“It’s like a piece of me slipped away…I call it the greatest piece”. As the world mourns the death of legendary boxer Muhammad Ali, George Foreman is still coming to terms with the passing of the ‘Greatest of All Time’.
Three-time world heavyweight champion Ali died aged 74 on Friday after more than three decades battling Parkinson’s disease.
Foreman knew him better than most after their historic ‘Rumble in the Jungle’ in 1974.
Regarded as one of Ali’s most famous and culturally influential fights, the American overcame the previously undefeated world heavyweight champion Foreman following a knockout before the end of the eighth round in Kinshasa, Zaire – now known as the Democratic Republic of Congo.
The pair formed an unbreakable bond after that night, evident at the 1996 Academy Awards when Foreman helped Ali up the steps to receive his Oscar.
And it is a friendship Foreman holds dearly in his heart.
“What a tremendous man…I keep seeing his face like it hasn’t happened,” the 67-year-old said in an interview with Omnisport.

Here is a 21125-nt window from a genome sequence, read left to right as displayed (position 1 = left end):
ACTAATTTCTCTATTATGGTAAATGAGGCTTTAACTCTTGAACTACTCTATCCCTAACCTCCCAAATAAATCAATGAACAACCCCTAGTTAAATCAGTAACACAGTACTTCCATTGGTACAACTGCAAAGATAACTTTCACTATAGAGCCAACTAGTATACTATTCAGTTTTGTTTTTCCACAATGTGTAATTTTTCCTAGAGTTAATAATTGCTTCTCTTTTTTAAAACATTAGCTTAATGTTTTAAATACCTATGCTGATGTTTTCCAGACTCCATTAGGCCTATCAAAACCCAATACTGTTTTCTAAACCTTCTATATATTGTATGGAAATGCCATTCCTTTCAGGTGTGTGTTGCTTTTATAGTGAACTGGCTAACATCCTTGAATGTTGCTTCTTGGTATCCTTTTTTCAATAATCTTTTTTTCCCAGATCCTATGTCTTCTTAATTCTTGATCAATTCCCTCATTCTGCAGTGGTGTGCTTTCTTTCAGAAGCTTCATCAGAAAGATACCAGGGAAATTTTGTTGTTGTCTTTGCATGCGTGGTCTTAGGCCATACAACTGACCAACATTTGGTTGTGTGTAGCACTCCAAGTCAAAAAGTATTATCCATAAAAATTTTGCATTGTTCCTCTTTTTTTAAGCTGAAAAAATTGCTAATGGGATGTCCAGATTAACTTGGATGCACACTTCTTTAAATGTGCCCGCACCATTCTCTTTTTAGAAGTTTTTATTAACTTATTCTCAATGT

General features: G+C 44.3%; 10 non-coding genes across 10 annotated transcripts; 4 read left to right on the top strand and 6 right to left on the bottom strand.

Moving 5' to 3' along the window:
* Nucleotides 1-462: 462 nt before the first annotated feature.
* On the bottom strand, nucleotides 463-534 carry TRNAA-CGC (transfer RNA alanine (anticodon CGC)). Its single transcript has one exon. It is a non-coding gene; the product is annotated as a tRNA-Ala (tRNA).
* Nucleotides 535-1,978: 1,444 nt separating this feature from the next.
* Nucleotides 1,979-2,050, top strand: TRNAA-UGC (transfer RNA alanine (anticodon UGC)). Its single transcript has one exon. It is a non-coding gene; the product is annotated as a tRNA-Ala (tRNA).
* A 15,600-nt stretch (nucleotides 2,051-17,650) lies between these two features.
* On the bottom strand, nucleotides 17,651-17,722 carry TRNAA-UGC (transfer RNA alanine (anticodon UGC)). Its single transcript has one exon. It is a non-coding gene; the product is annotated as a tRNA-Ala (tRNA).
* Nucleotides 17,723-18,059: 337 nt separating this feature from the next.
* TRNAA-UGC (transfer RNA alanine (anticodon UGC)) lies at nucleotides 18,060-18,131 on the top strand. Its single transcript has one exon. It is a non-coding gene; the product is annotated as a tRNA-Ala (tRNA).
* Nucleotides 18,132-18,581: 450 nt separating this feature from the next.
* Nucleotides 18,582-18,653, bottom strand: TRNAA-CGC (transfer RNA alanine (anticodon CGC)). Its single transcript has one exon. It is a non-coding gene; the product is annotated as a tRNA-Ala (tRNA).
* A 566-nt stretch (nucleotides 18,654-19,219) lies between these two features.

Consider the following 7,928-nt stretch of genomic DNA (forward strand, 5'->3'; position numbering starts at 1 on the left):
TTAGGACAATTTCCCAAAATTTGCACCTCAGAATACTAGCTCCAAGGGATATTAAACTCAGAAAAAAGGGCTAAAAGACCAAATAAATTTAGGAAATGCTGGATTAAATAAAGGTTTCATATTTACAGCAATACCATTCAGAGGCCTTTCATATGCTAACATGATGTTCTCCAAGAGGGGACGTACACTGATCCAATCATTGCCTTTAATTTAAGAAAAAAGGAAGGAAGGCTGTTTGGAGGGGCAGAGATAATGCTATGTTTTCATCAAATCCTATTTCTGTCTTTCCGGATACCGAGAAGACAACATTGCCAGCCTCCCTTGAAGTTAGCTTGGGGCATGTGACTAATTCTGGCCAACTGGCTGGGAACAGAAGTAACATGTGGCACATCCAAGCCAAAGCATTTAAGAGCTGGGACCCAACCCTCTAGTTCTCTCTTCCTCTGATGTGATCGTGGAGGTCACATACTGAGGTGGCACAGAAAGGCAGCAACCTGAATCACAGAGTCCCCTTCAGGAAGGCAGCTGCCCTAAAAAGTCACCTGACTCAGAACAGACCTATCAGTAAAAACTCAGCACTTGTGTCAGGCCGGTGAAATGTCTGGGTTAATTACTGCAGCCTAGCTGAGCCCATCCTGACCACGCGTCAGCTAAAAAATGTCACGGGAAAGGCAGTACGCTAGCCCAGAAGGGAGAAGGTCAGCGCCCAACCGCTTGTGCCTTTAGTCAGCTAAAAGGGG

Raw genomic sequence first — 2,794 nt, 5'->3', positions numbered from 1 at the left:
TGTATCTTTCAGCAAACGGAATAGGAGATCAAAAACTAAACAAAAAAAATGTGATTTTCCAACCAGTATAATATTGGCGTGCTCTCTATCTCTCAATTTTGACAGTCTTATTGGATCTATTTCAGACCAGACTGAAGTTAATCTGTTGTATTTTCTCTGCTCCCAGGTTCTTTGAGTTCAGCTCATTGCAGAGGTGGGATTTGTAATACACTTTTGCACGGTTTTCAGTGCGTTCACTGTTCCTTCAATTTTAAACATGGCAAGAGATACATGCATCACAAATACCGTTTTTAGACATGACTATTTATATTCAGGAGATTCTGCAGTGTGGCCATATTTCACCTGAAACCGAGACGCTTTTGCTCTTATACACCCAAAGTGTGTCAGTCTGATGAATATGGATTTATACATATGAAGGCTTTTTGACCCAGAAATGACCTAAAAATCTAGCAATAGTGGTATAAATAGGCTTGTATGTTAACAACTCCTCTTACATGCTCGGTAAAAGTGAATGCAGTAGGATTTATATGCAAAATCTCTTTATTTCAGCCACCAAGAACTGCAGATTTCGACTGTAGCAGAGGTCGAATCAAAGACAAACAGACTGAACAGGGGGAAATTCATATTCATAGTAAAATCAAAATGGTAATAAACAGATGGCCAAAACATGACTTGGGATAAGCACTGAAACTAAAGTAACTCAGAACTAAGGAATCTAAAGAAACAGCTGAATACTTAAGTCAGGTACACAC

“We had this wonderful friendship. It’s like a piece of me slipped away as well. I call it the greatest piece.
“What he did for the world was spectacular. I called him a good fighter but I didn’t apply greatness to him until I saw him light that Olympic torch [at the Atlanta Games in 1996].
“With his Parkinson condition, he went up there, though he had the tremor in his hand, and he was like ‘this is pretty, I’m still pretty’.
“He didn’t hide. When we get a little sickness, we hide, we don’t come back out in the public. But he made it fashionable to show off whatever illness you had.
“I’ve never seen a man who loved life more than Muhammad Ali.”
Reflecting on moments shared with Ali, Foreman – with a chuckle in his voice – said: “There are two memories that stand out, the second one the most important one.
“I’m mean, I’m giving him the stare down in the ring. We didn’t even have a press conference together or anything prior to the fight.
“We get up to the ring and we are in the middle of the ring, I’m giving him the stare down, he looks at me a little bit in the eye with a sly smile on his face and said ‘George you were in school when I was fighting Sonny Liston for the title, you don’t belong in the ring with me’.
“I almost busted out laughing at him. I thought are you crazy? I will never forget that. He was just a big kid.”